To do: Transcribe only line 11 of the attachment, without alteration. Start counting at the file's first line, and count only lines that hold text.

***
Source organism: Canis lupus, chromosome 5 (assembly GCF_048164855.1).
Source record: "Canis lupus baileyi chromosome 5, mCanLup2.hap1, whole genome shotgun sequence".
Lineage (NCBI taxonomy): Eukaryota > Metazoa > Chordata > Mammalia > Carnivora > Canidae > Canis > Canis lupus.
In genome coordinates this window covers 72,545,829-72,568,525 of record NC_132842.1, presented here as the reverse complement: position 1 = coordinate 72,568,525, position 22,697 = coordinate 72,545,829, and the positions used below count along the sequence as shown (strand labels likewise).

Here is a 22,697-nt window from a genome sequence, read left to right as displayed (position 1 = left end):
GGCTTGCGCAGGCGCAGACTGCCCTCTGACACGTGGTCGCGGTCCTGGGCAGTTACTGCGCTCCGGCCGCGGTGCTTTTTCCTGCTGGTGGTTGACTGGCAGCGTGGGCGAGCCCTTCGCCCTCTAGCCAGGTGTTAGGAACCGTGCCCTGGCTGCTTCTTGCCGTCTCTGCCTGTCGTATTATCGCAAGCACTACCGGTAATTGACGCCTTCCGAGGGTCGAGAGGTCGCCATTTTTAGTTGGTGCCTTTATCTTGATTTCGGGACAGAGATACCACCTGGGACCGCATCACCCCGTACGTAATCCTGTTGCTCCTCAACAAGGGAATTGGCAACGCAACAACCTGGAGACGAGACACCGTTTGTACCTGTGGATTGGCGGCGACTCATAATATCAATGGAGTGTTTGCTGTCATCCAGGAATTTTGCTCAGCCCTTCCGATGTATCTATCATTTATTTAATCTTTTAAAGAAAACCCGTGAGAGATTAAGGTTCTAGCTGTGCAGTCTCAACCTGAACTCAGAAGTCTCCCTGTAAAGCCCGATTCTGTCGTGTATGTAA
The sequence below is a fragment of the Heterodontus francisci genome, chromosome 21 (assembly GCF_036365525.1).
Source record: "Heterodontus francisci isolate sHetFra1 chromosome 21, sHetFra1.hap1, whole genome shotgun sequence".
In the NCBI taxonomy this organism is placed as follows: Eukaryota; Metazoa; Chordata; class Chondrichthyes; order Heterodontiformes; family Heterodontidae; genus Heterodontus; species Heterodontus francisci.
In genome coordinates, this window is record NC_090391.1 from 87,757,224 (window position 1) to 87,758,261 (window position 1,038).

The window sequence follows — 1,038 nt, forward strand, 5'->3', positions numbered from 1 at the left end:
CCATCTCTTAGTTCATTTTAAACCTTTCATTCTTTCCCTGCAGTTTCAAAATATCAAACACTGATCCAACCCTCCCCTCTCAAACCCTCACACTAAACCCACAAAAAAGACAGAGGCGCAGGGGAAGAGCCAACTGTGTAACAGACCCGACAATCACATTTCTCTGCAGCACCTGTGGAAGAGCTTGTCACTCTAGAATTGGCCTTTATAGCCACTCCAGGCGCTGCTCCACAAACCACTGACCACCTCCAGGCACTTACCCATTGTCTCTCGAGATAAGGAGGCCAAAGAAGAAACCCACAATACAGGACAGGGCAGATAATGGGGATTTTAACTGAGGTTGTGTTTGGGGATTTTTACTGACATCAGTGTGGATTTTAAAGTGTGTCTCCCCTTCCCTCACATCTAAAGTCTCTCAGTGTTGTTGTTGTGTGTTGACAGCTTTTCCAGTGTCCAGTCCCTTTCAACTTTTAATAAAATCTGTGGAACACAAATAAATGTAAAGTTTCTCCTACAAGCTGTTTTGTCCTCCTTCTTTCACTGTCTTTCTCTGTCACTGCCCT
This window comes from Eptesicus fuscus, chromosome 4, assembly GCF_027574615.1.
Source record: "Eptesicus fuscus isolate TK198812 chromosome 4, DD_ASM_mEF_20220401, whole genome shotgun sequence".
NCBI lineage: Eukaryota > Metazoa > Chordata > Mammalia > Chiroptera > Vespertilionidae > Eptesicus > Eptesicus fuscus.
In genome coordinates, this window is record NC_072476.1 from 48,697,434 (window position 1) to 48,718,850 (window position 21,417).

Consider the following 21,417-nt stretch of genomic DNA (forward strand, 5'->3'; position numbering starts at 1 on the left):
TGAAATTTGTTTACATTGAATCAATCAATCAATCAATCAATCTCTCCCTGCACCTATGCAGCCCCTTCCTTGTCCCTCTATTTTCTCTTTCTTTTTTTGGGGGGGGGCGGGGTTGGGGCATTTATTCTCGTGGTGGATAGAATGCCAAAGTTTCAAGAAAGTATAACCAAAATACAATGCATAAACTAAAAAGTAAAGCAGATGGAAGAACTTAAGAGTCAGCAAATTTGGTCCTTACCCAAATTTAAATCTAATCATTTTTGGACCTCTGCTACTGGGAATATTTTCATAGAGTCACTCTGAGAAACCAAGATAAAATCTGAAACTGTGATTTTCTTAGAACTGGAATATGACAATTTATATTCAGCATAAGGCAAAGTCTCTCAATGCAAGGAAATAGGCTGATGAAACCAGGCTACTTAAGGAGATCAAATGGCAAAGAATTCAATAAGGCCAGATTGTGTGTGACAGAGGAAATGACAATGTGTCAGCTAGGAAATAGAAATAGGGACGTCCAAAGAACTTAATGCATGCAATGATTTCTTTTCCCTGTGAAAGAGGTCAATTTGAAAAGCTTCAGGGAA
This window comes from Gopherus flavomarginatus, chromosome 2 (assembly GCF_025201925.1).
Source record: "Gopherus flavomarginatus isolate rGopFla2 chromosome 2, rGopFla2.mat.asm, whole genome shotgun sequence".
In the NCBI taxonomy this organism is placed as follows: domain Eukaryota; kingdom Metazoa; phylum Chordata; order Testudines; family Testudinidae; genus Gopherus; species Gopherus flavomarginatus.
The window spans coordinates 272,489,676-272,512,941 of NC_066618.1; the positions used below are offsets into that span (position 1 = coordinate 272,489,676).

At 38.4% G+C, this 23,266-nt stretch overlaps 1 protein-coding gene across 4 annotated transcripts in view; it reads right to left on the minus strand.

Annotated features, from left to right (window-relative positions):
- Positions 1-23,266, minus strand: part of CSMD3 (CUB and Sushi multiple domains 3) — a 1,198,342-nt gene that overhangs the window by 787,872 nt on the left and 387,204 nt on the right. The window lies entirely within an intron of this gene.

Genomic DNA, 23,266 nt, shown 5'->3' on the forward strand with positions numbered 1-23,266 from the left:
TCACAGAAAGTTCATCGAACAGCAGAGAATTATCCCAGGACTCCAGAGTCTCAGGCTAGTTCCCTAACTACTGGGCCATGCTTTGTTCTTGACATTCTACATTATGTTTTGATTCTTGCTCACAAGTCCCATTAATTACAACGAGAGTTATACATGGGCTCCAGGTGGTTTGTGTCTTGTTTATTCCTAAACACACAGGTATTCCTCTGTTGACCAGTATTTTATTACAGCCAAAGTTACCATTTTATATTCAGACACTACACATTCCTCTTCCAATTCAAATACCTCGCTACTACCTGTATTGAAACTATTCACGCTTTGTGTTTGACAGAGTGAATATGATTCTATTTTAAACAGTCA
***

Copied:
The window sequence follows — 1,038 nt, forward strand, 5'->3', positions numbered from 1 at the left end: